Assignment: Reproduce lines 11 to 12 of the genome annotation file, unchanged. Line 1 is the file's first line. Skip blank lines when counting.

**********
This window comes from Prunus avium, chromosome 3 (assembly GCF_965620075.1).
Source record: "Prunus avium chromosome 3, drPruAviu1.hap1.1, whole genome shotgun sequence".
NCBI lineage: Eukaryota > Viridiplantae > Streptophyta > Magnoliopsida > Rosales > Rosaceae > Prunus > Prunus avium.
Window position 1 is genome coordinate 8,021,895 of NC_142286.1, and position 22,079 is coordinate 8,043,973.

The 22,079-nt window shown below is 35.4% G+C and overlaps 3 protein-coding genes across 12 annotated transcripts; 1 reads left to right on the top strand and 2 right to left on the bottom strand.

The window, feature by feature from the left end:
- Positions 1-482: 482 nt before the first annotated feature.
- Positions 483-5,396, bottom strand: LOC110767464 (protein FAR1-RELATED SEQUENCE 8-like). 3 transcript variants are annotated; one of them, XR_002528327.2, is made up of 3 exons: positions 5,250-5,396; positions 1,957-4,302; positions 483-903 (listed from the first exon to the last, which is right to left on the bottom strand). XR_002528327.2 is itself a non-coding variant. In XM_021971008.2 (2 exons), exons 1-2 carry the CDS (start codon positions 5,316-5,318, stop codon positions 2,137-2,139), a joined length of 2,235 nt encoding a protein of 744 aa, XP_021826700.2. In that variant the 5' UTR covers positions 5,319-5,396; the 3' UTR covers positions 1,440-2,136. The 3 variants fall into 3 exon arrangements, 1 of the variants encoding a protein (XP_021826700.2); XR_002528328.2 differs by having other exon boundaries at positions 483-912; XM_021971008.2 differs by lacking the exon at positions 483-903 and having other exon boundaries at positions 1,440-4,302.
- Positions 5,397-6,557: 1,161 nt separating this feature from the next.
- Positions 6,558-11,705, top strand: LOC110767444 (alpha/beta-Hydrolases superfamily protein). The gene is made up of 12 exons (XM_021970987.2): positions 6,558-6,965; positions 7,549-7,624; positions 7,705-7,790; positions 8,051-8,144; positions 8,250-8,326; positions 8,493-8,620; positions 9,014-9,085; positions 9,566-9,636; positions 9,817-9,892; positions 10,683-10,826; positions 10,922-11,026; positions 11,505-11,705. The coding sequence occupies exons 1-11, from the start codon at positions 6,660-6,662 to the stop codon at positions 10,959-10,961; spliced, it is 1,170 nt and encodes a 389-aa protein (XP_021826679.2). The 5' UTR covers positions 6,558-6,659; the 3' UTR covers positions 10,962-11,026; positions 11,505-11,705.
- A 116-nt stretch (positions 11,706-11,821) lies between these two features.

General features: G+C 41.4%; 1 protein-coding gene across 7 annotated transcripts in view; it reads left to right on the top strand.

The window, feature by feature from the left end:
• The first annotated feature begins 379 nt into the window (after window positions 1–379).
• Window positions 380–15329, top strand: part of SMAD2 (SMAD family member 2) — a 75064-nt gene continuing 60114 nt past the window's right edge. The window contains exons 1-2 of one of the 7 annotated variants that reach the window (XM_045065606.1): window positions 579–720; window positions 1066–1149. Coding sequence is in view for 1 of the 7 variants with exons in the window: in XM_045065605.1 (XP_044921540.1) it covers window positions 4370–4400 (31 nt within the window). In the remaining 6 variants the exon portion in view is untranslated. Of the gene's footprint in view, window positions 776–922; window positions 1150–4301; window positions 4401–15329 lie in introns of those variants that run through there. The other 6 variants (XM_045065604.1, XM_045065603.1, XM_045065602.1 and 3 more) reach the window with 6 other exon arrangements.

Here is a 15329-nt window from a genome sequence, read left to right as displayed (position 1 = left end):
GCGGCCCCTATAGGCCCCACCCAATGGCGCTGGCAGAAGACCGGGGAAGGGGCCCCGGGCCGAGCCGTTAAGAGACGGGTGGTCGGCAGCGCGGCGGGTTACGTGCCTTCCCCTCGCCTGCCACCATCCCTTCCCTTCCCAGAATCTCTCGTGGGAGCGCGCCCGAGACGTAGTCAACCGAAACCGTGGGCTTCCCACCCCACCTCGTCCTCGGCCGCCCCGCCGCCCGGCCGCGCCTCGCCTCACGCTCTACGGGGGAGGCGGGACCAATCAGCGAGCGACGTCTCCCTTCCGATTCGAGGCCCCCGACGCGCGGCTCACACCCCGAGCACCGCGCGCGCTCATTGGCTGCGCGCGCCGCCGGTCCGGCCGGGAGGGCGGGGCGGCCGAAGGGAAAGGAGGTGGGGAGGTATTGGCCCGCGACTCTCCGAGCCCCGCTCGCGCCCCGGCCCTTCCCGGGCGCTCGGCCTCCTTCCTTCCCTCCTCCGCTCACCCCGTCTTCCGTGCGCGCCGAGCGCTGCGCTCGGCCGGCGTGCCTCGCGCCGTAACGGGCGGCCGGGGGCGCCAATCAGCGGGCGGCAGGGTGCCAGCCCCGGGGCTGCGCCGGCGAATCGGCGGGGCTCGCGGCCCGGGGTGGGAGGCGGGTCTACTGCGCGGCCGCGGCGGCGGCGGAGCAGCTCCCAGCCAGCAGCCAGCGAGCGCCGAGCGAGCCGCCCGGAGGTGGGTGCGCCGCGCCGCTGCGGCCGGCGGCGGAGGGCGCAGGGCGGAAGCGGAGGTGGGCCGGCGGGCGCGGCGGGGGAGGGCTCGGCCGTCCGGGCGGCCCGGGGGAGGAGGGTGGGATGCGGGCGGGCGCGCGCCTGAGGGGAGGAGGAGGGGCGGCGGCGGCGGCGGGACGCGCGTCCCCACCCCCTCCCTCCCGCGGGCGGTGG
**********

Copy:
- A 116-nt stretch (positions 11,706-11,821) lies between these two features.

General features: G+C 41.4%; 1 protein-coding gene across 7 annotated transcripts in view; it reads left to right on the top strand.